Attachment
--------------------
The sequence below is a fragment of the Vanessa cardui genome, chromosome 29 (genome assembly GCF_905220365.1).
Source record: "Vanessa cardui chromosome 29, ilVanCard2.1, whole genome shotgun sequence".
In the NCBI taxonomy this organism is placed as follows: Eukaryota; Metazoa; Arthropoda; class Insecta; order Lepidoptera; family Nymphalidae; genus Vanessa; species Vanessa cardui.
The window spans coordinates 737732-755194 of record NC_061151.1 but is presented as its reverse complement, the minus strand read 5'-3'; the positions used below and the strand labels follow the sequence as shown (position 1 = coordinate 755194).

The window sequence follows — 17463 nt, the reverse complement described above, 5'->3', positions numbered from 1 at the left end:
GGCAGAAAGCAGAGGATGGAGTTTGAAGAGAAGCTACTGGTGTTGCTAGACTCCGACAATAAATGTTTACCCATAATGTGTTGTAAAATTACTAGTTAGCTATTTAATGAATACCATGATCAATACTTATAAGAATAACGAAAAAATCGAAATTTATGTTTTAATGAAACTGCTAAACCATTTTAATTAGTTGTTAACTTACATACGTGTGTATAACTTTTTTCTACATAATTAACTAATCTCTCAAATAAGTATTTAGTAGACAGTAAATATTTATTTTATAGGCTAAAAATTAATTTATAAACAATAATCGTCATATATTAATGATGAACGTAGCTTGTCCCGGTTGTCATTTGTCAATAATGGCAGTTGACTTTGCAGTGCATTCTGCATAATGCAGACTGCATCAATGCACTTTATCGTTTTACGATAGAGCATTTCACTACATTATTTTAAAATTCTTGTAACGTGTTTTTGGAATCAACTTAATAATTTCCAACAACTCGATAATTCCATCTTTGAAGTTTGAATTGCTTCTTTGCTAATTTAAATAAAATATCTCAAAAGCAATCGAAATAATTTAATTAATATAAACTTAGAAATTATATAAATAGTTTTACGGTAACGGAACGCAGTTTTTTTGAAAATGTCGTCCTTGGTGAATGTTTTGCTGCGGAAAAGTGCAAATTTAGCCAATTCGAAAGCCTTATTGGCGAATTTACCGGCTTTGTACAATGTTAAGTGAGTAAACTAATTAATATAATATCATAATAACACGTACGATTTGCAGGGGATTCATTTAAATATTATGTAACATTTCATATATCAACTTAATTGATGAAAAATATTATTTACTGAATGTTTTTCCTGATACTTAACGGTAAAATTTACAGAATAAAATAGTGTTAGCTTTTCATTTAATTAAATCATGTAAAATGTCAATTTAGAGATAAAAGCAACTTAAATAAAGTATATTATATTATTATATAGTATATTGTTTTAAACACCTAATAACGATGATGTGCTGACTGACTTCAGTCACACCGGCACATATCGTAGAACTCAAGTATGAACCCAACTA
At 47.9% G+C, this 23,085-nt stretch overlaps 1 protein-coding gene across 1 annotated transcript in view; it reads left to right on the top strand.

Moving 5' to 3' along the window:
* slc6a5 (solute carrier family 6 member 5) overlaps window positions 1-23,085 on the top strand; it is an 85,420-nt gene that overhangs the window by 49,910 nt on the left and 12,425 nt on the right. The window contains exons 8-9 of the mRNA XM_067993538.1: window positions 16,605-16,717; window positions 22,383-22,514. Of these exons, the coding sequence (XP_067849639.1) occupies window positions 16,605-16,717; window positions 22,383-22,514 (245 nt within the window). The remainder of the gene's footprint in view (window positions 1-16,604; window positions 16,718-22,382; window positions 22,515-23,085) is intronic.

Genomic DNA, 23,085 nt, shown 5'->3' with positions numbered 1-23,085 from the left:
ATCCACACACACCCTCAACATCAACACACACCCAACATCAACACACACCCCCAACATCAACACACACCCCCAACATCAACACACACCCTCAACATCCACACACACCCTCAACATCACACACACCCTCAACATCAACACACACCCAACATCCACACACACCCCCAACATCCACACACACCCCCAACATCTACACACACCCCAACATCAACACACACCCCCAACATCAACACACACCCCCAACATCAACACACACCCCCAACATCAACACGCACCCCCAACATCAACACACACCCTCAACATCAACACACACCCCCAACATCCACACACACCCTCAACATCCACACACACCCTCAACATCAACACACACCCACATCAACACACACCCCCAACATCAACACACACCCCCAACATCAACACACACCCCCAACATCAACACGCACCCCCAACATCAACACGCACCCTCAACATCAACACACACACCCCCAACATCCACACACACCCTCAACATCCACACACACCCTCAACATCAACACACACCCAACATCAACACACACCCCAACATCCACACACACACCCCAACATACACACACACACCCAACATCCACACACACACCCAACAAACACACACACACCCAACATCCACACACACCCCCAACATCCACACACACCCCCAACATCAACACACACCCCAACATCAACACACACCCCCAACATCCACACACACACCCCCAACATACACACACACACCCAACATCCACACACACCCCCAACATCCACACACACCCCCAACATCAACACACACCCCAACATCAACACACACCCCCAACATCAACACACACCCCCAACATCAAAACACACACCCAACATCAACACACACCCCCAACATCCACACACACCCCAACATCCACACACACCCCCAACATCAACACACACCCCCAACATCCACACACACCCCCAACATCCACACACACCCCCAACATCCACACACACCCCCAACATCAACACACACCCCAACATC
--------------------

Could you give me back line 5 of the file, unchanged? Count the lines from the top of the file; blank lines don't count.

The window sequence follows — 17463 nt, the reverse complement described above, 5'->3', positions numbered from 1 at the left end: